If is posible, how can I fetch two results sets:

$sth=$dbh->prepare("SELECT * FROM tb1 WHERE cond1;
                    SELECT * from tb2 Where cond2");
$row=$sth->fetchAll();  print_r ($row);

These are two completely different tables (no fiels in common).

  • What for you need to fetch 2 result sets in one statement? Aug 2, 2013 at 19:48
  • #Your Common Sense : Can you please rephrase your question in english.
    – silversky
    Aug 2, 2013 at 19:50
  • @silversky I think it's pretty obvious what he's asking. "Why" do you need to fetch 2 result sets in one statement?
    – Mike
    Aug 2, 2013 at 19:52
  • 1
    Well, because I think that it's better to bring in one 'trip' all the results that you need
    – silversky
    Aug 2, 2013 at 19:56
  • 1
    Yes PDO can fetch two (or more) rowsets. I've given an example in my answer below. Feb 4, 2014 at 11:11

6 Answers 6


Yes PDO can fetch two (or more) rowsets, as long as the database you are using supports it. I think MS SQL Server and MySQL both support this functionality, but at the time of writing SQLite does not.

The function you want is PDOStatement::nextRowset

So in your example above, you might do something like;

$sth = $dbh->prepare("SELECT * FROM tb1 WHERE cond1;
                      SELECT * FROM tb2 WHERE cond2");
$rowset1 = $sth->fetchAll();
$rowset2 = $sth->fetchAll();


It's perfectly reasonable for a single stored procedure to return more than one rowset.

$rowset[] = $sth->fetchAll(PDO::FETCH_OBJ);
WHILE($sth->nextRowset()) {
    $rowset[] = $sth->fetchAll(PDO::FETCH_OBJ);

Now your $rowset will be an array. You may use count() to find out how many rowsets you have. And use foreach loop to get each rowset


Depending on the specific version of PHP you're using, you might not even be able to execute multiple statements per query / execute.

The short answer is that no, it is not better to return two separate tables in one query. Both tables would have to have the same amount of columns. There won't be a way of telling result #1 from result #2 in PHP. And if you ever want to change either of the tables, you'll have to ensure that the tables still remain compatible.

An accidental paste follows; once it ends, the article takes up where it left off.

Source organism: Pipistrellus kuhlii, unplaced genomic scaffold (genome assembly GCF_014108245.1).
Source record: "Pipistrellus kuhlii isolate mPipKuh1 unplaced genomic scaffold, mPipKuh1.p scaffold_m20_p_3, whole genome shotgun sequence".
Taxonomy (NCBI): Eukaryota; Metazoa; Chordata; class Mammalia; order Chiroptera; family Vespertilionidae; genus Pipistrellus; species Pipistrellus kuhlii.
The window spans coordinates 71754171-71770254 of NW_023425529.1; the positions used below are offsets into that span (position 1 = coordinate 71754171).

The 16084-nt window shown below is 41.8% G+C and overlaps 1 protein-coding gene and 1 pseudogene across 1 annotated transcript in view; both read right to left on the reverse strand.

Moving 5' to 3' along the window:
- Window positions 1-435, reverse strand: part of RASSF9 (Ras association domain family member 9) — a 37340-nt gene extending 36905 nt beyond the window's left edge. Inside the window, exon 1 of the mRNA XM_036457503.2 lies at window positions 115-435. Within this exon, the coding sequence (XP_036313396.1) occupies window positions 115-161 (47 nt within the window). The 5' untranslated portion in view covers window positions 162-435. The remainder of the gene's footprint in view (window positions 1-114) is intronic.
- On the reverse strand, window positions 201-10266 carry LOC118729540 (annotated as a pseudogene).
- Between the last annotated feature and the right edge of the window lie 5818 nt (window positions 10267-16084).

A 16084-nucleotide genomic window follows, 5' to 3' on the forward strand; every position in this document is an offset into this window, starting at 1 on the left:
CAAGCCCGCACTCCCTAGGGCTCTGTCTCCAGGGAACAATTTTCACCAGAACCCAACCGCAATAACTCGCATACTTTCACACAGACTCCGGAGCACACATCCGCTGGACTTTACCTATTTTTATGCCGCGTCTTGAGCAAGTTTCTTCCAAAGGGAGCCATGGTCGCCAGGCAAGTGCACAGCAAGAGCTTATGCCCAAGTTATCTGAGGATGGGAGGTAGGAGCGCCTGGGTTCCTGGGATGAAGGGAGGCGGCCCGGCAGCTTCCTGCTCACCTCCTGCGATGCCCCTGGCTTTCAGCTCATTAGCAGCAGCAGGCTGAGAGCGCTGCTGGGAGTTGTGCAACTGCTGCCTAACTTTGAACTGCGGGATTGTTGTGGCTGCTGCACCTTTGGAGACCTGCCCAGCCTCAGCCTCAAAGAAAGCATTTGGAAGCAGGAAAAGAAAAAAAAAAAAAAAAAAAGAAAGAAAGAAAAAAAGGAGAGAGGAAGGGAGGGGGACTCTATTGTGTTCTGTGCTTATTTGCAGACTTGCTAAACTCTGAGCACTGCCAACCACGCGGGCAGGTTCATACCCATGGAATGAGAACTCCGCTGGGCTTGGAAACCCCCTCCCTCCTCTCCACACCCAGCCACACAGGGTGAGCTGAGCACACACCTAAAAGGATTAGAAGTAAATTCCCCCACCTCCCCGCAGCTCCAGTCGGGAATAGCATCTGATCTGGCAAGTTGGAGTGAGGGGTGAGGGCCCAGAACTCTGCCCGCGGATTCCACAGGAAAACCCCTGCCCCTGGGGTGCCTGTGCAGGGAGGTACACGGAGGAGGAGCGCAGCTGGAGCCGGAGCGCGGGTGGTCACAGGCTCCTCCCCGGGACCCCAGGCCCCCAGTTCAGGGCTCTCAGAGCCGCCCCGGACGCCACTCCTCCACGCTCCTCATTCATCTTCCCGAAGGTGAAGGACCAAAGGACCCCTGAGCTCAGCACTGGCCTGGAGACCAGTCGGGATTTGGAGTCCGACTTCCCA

You might be able to write a benchmark which runs a couple of thousand queries, first as two separate ones, and then one as UNION ALL (as suggested above). I doubt you're going to find much of a performance difference between the two. If the SQL server is running on the same physical server, the query itself is near instantaneous and you may incur a performance hit for doing the UNION ALL. If it is over the wire, to another server on the network, or over the internet (for whatever reason) that will offset the benefit of the combined query.

If these are semantically separate pieces information, it just isn't a very good idea in the long run to tie the two queries together. This smacks of "premature optimization", and that is the root of all evil as Donald Knuth says.

                 $STH = $DBH->prepare('show create table `a`;
                            show create table `b`;
                            show create table `b`;
                $STH->execute( );

                do {

                    $row =$STH->fetchAll(\PDO::FETCH_NUM);
                    if($row && count($row)>0){
                        $sql.=$row[0][1] . ';';
                } while ($STH->nextRowset());

A multi result set in one loop


To answer your question, no, it's not possible how you are doing it. You have two options:

  1. Combine both queries into one
  2. Execute both queries separately and combine their results

Since mysql queries tend to be expensive, I would combine the queries if at all possible. In your case you could use a simple UNION:

SELECT row1, row2, row3
FROM tb1
WHERE id < 10
SELECT row1, row2, row3
FROM tb2
WHERE id < 10

However you should probably evaluate why you are using two separate tables. If they contain overlapping data, it may be better to combine into one table, if possible.

  • 3. Create a sane database to hold all the similar data in one table Aug 2, 2013 at 20:06
  • @YourCommonSense I don't know what his table structure looks like. For all I know, maybe id is the only similar data and there could be a valid reason for doing it in two tables. But yes, I agree with you.
    – Mike
    Aug 2, 2013 at 20:11
  • @YourCommonSense Perhaps you're right. I once designed a system that keeps track of certain changes that are made. Different things can change, so for each type I have it stored in a different table. Some are changes in dates, some are changes of an attribute from one value to another, some are adding/deleting rows. For the ones that are adding rows, I wouldn't want it to have a DATE column because it doesn't apply, so that's why I separated them. Perhaps I need to re-evaluate how it is stored.
    – Mike
    Aug 2, 2013 at 20:20
  • @Mike There two completely different tables and with completely different id.
    – silversky
    Aug 2, 2013 at 20:22
  • @Mike Is it a good idea to Execute both queries separately and combine their results? Do I save time? Or CPU usage?
    – silversky
    Aug 2, 2013 at 20:35

Perhaps you need JOIN if these tables are connected.
Or 2 separate calls if it's completely different and irrelevant tables.

It's impossible to tell more because of your extremely short and obscure question.

Anyway, there is no reason to combine queries only out of desire to run them all in one trip.

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